TROY—Troy University’s Board of Trustees approved Friday a revised tuition and fee schedule that increases undergraduate tuition by $16 per semester hour, but University officials stressed that TROY’s revised tuition rate remains below the national average for U.S. public universities.
The trustees’ action increases undergraduate tuition at TROY from $177 to $193 per credit hour. The resolution increases graduate tuition from $200 to $220 per credit hour. The general student fee was increased from $6 to $8 per credit hour. In addition, the trustees removed the 12-hour cap on the $9 activity fee, so students taking more than 12 semester hours will be charged an additional $9 per credit hour. The activity fee applies only to students on the Troy Campus
The new tuition and fee schedule will go into effect for the fall 2009 semester.
Jim Bookout, Senior Vice Chancellor for Finance and Business Affairs, said a tuition increase was inevitable during this period of economic downturn and reduced funding from the state. Last year, the State Legislature reduced TROY’s appropriation by $12 million from the 2008 level and further reductions are expected when final budgets are passed at the end of the legislative session this month. Last December, Gov. Riley declared that state budgets would be prorated by 12.5 percent, which led to a round of cost-saving measures at Troy University.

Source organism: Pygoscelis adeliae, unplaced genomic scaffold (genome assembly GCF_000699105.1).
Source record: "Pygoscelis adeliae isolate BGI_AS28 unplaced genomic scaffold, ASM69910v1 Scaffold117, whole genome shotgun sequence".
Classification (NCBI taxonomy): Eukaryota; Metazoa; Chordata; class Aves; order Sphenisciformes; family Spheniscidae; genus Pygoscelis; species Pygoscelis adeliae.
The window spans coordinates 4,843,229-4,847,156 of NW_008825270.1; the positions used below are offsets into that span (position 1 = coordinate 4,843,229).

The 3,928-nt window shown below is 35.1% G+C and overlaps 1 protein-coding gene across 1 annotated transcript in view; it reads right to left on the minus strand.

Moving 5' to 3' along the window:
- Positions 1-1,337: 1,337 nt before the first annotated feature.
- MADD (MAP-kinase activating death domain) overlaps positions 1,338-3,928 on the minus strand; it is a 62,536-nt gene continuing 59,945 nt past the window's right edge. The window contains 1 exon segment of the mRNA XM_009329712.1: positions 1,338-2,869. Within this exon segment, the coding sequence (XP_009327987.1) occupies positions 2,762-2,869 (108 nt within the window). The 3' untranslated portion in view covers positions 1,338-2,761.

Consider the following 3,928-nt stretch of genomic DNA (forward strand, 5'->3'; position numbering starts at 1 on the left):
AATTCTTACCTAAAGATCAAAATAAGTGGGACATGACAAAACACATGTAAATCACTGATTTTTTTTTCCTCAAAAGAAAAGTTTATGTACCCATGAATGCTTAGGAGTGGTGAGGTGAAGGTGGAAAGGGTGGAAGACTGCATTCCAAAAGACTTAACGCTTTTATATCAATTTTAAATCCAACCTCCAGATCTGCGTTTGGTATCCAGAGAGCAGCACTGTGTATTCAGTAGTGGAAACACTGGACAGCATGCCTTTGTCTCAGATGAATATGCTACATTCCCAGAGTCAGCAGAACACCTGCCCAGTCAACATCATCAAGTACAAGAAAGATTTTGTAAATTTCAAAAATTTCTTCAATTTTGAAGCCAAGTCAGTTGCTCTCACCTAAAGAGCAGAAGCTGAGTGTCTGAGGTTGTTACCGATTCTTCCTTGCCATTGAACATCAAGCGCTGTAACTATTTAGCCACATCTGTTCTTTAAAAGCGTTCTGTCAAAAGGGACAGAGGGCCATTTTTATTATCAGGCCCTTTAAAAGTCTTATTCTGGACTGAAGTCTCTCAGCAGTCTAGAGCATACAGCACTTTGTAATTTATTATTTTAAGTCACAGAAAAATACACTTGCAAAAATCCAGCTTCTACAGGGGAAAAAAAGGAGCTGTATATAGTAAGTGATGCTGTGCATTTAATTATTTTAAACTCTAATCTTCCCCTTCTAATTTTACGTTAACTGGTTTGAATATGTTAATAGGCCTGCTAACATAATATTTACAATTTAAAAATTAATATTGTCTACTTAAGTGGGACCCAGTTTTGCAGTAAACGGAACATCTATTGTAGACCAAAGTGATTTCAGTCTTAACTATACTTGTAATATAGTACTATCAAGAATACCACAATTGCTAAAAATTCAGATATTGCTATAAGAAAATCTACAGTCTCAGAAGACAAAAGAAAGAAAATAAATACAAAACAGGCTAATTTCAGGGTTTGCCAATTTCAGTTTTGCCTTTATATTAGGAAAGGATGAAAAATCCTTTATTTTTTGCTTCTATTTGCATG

“We have always been good stewards of our resources, but we must take additional positive steps to keep the cost of education at affordable levels during these difficult economic times,” Bookout said. “For example, we have implemented a hiring freeze and 10 percent cuts of non-salary operating budgets in an effort to contain spending and keep any tuition increase as minimal as we can.”
Bookout pointed out that next year’s tuition and fee rate at TROY will remain well below the current national average for public colleges and universities. In addition, he said that TROY’s tuition and related fees will probably fall “somewhere in the middle” when compared to Alabama’s 12 other public universities.
“Troy University is still an outstanding education value,” Bookout said. “And we will continue to seek ways to realize additional savings and use our budgets wisely.”